He may have died 146 years ago but British scientist Michael Faraday has inadvertently invented the floating BBQ.
You didn’t know you wanted a magical, floating BBQ?
Well, you probably don’t. But, the point is, it’s possible.
In this fascinating experiment at the Palais de la Decouverte in Paris, a fundamental Faraday theory around electromagnetic induction is demonstrated.
In the video of this experiment, you will see a 1kg aluminium plate levitate, as if by magic. And, it gets hot. Super hot. So hot you can cook a steak on it. (Mmmmmm, steak.)
It’s incredible to watch. But, there are two downsides that will stop this remarkable device from becoming a mainstream cooking appliance.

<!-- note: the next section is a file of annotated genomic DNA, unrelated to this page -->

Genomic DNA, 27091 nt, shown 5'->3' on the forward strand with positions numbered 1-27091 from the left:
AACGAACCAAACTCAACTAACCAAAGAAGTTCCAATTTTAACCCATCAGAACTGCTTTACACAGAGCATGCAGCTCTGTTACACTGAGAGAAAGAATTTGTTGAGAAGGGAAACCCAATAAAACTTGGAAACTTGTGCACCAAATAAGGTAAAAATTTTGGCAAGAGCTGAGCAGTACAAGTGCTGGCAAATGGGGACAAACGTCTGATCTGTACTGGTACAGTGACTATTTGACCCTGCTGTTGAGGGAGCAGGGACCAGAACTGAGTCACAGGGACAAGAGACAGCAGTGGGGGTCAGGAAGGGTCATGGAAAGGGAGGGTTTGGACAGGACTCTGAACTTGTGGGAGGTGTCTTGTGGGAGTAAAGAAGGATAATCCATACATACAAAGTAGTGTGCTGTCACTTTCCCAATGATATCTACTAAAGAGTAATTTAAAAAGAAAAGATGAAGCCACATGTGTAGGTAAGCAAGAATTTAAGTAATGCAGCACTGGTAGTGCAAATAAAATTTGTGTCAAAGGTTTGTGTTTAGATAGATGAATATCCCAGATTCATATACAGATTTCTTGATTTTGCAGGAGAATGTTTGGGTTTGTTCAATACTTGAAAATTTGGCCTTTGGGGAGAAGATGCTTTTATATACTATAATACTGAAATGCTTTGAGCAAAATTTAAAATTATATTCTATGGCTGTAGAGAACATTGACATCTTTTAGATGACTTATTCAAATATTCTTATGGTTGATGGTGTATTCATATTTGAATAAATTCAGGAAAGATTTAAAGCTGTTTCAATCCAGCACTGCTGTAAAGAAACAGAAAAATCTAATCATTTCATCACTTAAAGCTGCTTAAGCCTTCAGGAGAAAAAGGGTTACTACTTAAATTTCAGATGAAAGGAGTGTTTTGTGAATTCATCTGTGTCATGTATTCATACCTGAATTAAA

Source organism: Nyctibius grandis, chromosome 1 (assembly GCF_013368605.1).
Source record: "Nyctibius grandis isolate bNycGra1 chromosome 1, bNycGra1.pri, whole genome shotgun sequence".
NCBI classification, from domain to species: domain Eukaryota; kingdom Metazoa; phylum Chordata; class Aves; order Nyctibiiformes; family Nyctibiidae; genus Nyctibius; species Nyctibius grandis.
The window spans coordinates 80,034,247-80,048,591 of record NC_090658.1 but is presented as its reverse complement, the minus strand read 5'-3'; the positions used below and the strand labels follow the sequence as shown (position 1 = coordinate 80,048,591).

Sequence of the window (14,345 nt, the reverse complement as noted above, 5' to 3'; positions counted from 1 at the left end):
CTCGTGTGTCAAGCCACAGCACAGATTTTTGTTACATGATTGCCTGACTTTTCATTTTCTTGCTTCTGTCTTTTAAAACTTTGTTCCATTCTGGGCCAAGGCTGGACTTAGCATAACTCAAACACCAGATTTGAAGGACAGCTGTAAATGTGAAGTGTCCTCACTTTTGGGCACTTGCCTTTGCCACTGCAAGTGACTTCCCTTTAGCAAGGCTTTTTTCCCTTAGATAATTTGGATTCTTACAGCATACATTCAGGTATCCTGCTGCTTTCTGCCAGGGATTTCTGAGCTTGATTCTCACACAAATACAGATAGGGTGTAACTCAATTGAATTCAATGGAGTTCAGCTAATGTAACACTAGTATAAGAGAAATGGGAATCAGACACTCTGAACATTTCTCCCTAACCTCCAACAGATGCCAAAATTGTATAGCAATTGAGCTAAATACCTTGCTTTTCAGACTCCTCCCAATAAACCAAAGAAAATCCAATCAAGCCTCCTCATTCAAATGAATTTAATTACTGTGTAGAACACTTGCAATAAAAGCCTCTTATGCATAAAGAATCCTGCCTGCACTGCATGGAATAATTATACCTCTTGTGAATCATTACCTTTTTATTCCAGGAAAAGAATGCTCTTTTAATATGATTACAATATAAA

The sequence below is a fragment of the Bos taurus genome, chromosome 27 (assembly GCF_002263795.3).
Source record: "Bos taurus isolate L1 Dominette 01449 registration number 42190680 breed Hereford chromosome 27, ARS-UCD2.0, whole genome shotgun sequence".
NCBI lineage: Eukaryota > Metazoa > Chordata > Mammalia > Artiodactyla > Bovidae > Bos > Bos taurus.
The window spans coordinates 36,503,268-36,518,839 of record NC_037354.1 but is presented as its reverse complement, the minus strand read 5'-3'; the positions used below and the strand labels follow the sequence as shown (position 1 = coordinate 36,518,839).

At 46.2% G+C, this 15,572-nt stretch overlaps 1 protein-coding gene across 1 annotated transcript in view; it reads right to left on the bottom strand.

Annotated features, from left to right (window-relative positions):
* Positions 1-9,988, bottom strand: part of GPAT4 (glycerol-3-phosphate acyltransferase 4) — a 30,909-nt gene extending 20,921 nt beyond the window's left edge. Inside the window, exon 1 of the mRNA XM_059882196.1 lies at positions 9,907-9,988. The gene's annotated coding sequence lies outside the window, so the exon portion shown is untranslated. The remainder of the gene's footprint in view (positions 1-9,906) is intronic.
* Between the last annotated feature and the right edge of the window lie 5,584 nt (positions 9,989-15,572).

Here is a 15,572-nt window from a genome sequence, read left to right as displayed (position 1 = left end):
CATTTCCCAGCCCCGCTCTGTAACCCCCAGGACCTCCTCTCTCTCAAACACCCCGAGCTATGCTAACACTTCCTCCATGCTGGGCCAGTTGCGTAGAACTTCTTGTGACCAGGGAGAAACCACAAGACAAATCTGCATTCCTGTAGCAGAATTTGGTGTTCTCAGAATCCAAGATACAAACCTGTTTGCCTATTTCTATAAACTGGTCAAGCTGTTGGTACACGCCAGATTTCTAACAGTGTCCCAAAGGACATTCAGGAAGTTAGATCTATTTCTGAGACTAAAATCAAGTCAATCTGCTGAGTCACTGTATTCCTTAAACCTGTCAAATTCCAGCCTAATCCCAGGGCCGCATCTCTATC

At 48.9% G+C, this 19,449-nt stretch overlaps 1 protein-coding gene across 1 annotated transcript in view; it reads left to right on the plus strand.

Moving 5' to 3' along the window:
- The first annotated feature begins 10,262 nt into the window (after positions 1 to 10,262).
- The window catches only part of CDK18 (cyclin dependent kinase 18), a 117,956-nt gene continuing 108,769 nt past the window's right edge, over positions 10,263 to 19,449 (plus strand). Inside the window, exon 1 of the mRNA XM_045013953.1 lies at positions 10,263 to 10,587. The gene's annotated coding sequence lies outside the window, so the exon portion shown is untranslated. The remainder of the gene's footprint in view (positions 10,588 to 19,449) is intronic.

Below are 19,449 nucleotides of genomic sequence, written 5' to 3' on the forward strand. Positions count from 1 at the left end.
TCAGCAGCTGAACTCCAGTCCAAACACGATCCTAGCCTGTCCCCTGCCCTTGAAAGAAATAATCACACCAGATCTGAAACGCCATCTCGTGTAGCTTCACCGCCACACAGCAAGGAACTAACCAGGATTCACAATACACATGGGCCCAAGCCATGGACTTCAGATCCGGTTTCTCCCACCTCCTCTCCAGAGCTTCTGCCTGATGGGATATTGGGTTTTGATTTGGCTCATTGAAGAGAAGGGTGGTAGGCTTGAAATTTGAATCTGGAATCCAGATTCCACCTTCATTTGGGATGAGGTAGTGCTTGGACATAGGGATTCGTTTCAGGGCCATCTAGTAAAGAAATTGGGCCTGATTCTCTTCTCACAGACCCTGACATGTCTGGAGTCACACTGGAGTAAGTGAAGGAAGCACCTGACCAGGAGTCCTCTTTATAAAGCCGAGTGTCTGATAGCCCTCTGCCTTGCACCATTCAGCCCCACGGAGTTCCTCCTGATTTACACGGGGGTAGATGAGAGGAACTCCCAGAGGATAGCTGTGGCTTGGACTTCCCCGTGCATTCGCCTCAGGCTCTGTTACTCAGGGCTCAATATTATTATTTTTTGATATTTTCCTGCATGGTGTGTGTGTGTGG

Firstly, the coil of wire that is used to create the electromagnetic induction is being pumped with 800 amps of AC current. To put that in some context for you: a typical 50 kV transmission line on those structures that look like a small versions of the Eiffel Tower carry about 17 amps.
Again, this levitating BBQ plate requires 800 amps to create the induction field.
Not enough to shock you? (Yes, that awful pun was intended.)
If you come into contact with electricity, it’s not the volts that kill you. It’s the current, the amps.
So, this amazing floating BBQ plate has about 4,000 times the amount of current that can be fatal.
On second thoughts, there is only one reason why this won’t become a mainstream cooking appliance.
But, it also makes what is possibly one of the most annoying sounds ever. Yes, it’s more annoying than that car alarm that goes off in your street at 3 am every morning.
There you go. Two reasons why this won’t be in your backyard this summer.
Sometimes you can’t have what you didn’t you know wanted. Or, something.